Mount Washington Tavern Farmington Reviews
Mount Washington Tavern Sep 21, 2013
The Mount Washington Tavern opened in 1830 to serve travelers on the National Road, the first interstate highway commissioned by the federal government that stretched from Cumberland, Maryland to Vandalia, Illinois. George Washington never slept here (he died decades before it was built), but it sits on land he once owned just a short walk from the site of his surrender to French troops at Fort Necessity in 1754. Washington thought it was a good location for a tavern when the highway was first proposed in the late 1700s, though he never got around to putting one up.
Stagecoaches stopped at the tavern for passengers to grab food and drink, sometimes hundreds of people in a single day. Far fewer spent the night in one of the second floor rooms, in which two to three strangers would often share a bed. The Ritz Carlton this was not. The tavern prospered until the rise of the railroads which greatly diminished traffic on the National Road. It was sold in 1855 to become a private residence.
The National Park Service bought the old tavern in the early 1960s and incorporated it into the Fort Necessity battle site as a museum about life for travelers along the National Road (modern route 40). There is a parking area next to the tavern or you can walk to it using a short trail from Fort Necessity. There were no rangers present during my visit. Each room has a plexiglass barrier across the entrance, so you are confined to the hallways.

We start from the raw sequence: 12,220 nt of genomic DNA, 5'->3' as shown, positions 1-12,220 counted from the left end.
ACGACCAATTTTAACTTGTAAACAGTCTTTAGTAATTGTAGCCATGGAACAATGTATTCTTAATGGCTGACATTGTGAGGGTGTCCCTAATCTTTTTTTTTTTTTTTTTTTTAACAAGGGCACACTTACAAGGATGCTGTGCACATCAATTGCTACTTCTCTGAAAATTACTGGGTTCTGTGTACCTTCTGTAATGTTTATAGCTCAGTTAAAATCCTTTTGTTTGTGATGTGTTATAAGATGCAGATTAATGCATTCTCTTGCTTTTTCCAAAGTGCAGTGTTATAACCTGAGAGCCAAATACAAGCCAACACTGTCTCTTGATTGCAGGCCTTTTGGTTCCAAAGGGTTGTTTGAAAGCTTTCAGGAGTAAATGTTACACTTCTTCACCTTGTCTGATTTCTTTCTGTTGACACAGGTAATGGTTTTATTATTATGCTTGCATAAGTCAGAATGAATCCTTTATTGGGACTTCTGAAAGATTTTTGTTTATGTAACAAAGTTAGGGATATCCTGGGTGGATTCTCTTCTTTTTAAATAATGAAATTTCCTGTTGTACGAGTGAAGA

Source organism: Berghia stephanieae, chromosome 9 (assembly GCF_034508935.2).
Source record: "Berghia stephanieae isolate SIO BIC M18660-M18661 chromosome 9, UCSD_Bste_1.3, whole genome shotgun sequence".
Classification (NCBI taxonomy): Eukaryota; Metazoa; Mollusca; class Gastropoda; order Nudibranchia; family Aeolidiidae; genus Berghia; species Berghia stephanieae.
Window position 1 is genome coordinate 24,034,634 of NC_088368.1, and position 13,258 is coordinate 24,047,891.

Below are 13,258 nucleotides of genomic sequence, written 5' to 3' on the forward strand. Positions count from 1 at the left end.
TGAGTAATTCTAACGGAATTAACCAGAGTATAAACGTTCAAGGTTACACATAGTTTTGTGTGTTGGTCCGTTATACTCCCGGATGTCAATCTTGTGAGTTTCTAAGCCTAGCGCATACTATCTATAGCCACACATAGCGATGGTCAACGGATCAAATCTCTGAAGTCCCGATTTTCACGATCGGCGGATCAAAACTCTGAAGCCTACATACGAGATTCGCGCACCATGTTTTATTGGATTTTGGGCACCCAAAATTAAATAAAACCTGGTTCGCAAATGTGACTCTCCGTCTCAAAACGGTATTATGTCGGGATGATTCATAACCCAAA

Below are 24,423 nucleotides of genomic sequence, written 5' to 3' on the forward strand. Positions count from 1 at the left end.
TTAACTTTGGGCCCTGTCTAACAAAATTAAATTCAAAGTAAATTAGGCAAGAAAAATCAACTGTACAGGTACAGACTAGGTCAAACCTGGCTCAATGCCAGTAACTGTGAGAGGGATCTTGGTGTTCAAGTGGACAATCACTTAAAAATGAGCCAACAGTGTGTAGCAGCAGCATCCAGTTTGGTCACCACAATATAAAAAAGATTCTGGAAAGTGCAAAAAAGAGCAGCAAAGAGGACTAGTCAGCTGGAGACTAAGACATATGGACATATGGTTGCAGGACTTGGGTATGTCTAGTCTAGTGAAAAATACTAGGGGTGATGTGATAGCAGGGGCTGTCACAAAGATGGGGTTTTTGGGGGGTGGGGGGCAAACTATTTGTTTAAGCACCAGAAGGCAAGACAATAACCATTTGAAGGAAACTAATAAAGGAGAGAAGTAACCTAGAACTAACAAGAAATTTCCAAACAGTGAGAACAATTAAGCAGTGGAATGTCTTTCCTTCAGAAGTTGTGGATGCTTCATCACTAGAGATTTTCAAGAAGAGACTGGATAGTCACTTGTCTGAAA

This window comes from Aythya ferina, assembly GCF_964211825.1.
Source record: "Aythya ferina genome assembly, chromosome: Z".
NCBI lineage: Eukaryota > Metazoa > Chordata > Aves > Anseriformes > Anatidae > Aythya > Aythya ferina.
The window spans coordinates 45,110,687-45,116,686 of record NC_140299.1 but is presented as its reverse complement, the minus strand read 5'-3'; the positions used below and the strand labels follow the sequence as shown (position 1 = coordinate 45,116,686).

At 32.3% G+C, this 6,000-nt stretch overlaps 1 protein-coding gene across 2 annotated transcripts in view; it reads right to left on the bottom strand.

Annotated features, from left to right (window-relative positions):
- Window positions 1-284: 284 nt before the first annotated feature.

It costs $5 which is paid at the Fort Necessity Visitor Center and is good for five days, though in truth you can probably go straight to the tavern and not pay anything. This is one of those National Park sites that uses the honor system, so follow your own conscience. Supposedly the tavern is haunted, but skeptical me didn't see or hear anything besides the creaky floor boards under my feet. An interesting spot for a quick visit if you enjoy history.
Part of the list Laurel Highlands
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